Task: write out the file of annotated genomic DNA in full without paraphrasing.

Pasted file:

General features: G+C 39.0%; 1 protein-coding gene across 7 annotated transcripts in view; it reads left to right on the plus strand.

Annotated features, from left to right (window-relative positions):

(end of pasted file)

General features: G+C 39.0%; 1 protein-coding gene across 7 annotated transcripts in view; it reads left to right on the plus strand.

Annotated features, from left to right (window-relative positions):